Rhetorical Analysis Outline
Social media platforms were introduced to be entertainment tools but have currently been the most important part of our lives. Most young people are spending more time on social media than when studying, sleeping or doing anything else constructive. The phone is the first thing they look at in the morning and the last thing they check at night. To use a social media account personal information is a requirement. The information on the social site is available for anyone to see; thus it allows predators to gather material about their target and utilize it to exploit them.
II. Summary of the RHETORICAL SITUATION
o What is the issue? (It may help to state it as a yes-no question, even if the answer is not ultimately yes or no.) Sharing of personal information without owner’s consent.
o What’s the context (the circumstances that form the setting for an event, statement, or idea, and in terms of which it can be fully understood and assessed)?
Numerous companies utilize our information to manipulate us and earn more profit. For instance, Facebook collects our information from what we post, likes, photos and things we engage into both when we are offline and online and can sell it to data brokers.
o Who is making the argument? What are their credentials? Do they make contact information available? Do any biases seem evident?
Cambridge Analyst, news articles and commentators are the teams arguing that Facebook has a lot of crucial information about us.
According to Schneier, there are a large number of data brokers in the United States who specialize in sales and purchase of personal information. Additionally, the analyst indicated that hackers store personal information for over fifty million persons from Equifax.
Contact information is not easily accessible to the analyst. The evident presented mostly seem to focus on Facebook and ignores other companies.
o Who seems to be their targeted audience? Any person who owns a Facebook account and anyone who exchange his or her data for free services.
o What is their MAIN point or thesis? Access to personal information should only be allowed with a consent from the owner.
• What KIND of argument is being presented, based on info on the slideshow I provided in Brightspace: is their argument one of policy? Evaluation? Substantiation? Schneier who an analyst argues that most companies especial from social sites like Google and Facebook require personal data to access their services either for free or at a fee.
The argument is based on an evaluation of the requirement to have an account either in Facebook or in Google.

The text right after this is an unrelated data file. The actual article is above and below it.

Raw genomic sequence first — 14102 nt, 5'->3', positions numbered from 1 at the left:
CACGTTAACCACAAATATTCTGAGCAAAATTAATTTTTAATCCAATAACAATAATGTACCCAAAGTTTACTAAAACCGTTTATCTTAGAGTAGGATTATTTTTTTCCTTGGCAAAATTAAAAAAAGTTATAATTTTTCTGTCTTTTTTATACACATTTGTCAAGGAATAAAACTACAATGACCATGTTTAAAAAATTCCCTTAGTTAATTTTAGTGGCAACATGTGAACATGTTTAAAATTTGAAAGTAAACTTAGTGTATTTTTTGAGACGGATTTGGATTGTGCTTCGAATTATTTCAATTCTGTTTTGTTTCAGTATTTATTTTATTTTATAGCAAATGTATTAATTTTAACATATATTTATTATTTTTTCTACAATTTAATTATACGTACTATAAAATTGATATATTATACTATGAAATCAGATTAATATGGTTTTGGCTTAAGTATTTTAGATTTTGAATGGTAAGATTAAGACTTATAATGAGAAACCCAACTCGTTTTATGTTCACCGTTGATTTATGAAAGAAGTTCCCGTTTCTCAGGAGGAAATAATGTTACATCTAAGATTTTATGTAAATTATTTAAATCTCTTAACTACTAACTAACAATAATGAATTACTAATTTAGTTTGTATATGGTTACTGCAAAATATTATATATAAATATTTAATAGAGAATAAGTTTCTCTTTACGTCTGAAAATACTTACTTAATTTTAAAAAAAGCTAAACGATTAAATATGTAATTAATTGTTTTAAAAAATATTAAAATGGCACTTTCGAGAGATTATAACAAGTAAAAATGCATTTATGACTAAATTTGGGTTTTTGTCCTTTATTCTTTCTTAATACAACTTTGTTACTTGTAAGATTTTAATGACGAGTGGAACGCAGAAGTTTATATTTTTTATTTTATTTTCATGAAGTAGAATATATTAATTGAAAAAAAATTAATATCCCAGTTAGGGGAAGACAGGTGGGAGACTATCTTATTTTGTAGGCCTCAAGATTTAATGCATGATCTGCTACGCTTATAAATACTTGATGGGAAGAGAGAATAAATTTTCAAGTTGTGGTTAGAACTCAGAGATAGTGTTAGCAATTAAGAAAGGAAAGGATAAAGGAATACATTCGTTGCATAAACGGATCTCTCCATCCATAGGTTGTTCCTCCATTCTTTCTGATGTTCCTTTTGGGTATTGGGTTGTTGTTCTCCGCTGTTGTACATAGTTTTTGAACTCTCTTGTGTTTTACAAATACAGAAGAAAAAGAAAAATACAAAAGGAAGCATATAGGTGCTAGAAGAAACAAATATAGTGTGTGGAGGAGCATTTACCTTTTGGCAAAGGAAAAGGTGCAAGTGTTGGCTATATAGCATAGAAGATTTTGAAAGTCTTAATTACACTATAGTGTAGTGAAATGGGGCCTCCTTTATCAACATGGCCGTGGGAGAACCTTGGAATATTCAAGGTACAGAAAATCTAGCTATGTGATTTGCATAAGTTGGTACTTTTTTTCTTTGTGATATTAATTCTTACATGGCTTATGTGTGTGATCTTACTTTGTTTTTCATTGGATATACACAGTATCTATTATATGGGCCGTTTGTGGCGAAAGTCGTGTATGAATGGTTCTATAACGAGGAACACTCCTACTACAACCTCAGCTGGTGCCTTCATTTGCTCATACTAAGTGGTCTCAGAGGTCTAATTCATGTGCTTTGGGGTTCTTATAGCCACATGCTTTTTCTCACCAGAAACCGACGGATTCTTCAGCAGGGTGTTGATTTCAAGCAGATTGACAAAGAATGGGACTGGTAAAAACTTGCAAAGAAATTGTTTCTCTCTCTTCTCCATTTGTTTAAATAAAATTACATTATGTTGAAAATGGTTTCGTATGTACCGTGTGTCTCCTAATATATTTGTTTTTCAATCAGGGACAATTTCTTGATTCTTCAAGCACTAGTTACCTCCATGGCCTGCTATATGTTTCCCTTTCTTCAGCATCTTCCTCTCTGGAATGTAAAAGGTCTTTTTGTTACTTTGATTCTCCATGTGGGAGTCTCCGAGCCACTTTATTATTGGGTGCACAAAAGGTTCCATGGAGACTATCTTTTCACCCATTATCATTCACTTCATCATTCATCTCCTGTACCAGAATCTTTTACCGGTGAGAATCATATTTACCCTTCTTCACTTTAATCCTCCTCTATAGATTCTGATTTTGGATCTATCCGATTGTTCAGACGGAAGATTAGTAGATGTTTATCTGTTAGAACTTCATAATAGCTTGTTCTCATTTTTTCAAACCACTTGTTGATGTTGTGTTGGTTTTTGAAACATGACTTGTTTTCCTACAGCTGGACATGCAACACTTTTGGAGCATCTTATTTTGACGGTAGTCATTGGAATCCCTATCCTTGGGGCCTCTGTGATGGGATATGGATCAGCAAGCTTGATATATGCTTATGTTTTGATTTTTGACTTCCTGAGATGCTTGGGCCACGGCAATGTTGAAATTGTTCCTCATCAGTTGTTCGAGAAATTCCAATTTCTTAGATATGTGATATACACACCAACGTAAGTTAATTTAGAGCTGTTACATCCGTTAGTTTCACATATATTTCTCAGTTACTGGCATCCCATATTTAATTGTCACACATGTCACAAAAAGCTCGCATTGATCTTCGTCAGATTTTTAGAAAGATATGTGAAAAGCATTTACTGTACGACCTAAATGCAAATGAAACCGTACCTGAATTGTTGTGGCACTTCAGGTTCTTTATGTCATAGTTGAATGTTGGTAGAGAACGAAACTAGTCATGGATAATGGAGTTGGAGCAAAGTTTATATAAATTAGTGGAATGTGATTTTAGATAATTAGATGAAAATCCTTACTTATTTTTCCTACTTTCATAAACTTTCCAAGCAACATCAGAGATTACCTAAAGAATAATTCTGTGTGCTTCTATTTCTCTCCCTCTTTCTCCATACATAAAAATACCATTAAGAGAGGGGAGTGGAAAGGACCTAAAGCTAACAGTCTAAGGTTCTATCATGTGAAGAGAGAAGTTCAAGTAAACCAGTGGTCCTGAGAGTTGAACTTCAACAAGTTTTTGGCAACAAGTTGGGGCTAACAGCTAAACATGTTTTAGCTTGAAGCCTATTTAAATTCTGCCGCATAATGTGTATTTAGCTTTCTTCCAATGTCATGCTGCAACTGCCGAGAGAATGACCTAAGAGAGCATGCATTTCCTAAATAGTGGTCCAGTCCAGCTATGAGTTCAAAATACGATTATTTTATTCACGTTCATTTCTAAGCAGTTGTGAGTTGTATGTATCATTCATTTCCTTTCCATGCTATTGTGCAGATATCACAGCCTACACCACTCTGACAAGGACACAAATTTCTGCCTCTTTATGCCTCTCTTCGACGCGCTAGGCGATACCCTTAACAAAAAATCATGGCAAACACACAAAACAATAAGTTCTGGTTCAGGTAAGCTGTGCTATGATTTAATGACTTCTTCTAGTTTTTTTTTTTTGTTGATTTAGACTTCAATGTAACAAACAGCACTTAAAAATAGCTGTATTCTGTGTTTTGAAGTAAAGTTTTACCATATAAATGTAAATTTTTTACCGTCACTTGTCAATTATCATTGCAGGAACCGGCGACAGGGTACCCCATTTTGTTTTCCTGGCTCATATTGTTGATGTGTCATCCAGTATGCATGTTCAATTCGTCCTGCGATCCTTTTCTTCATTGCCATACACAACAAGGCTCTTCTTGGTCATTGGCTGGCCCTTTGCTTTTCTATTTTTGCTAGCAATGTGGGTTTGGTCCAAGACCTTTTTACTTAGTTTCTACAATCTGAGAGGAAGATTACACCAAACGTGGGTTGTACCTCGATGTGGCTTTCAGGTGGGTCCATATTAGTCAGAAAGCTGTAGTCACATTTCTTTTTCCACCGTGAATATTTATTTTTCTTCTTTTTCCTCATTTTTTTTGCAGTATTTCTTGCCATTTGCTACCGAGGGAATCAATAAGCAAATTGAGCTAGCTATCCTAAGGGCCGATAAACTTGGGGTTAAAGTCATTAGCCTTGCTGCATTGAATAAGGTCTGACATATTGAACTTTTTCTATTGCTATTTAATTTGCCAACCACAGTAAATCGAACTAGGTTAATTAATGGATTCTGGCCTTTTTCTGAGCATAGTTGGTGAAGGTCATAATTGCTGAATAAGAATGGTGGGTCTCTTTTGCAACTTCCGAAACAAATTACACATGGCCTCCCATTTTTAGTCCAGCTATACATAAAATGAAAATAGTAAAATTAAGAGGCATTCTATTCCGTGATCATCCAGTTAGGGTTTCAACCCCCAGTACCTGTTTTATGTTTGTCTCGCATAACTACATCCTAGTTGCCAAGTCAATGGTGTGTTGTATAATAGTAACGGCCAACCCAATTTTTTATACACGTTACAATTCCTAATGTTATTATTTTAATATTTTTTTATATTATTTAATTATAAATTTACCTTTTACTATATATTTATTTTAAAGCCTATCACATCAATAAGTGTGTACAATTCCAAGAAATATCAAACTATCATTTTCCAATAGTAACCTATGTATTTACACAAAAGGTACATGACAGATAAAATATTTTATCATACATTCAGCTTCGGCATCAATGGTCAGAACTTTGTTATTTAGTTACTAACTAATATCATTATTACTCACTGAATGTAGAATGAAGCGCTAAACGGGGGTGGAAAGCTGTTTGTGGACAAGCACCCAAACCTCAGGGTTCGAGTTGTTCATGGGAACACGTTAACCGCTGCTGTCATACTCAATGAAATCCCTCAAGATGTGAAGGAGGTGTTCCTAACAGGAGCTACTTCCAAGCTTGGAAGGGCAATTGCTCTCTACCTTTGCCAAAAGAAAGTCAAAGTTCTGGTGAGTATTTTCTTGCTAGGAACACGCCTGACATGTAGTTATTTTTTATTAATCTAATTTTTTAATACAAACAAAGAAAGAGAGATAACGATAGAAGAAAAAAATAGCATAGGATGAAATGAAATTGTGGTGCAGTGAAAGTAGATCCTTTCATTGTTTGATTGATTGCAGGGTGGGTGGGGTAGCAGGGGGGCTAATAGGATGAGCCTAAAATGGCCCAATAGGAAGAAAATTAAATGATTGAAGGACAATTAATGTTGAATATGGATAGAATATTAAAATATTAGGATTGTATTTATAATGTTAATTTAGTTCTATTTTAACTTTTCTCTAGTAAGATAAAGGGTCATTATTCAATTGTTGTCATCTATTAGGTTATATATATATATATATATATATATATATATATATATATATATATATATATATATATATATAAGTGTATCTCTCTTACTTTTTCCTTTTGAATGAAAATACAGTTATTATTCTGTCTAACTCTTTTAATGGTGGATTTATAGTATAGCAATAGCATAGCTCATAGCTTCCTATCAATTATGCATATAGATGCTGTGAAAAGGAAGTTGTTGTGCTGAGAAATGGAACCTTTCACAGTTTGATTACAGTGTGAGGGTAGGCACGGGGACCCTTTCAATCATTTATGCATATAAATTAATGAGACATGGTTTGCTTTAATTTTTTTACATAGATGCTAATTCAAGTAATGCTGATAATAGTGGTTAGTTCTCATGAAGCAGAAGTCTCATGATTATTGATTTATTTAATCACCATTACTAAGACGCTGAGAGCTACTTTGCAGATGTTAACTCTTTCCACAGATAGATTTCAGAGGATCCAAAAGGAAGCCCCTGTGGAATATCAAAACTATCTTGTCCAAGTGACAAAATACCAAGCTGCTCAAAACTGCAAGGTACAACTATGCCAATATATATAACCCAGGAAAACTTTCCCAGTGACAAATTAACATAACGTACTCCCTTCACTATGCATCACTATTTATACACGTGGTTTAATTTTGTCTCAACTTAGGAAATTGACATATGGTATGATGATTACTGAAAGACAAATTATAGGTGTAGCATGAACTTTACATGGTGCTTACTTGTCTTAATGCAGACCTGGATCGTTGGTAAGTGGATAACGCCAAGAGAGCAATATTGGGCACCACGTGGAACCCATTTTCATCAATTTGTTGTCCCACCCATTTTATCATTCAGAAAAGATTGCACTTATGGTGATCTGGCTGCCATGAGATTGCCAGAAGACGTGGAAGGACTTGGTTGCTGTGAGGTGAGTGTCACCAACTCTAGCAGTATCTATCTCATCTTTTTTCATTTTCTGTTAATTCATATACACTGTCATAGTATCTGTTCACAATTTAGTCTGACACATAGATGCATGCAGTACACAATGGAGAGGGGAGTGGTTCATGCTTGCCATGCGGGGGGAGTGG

• This question is linked to another one: what is their purpose?
The main determination of the analysts is to facilitate policy setting that will set limit and regulation for companies that have access to personal information.
o How is the argument structured? (causal, cause & effect, illustration, narrative, a combination?) The structure of the argument is based on Cause and effect. For instance, phones are some of the most used devices worldwide (Schneier). However, they are able to tracks our location, what we do, where we spend most of our time thus any phone application provider knows more about the person using the phone.
o What are the argument’s enabling assumptions? (Why does the writer believe to be true about his or her argument?) The analyst assumes that most people who are using the social sites provide true and accurate information. Thus, he understands the need to protect the users. Additionally, the analyst assumes that the current world is full of digital society.
III. Summary of the Argument’s APPEALS
• How would you describe the writer’s character? What sort of PERSON is the writer projecting him- or herself to be?
The writer is a privacy specialist. He is more concerned about the safety or security of every person who uses social sites. He cares about personal data security.
• What are the writer’s CREDENTIALS?
He is an international security technology analyst.
• Does this person show GOODWILL, RESPECT FOR OPPOSING VIEWS, HUMILITY, LIKEABILITY?
Yes, Schneier portrays good will and humility as he aims to curb use of personal information illegally.
• What is the author’s attitude toward his or her material? What is his or her tone of voice? How would you describe this person’s style and approach? What is his or her way of thinking?
The author is confident about the evidence or analysis he has done concerning data security. He commands that there is the need for the establishment of regulation and limit on personal data use by industries (Schneier). I presume that the analyst approach is precise and any conclusion made is based on the available information. The author thinks that use of personal information should only be legalized by the owner and used for the legal purpose.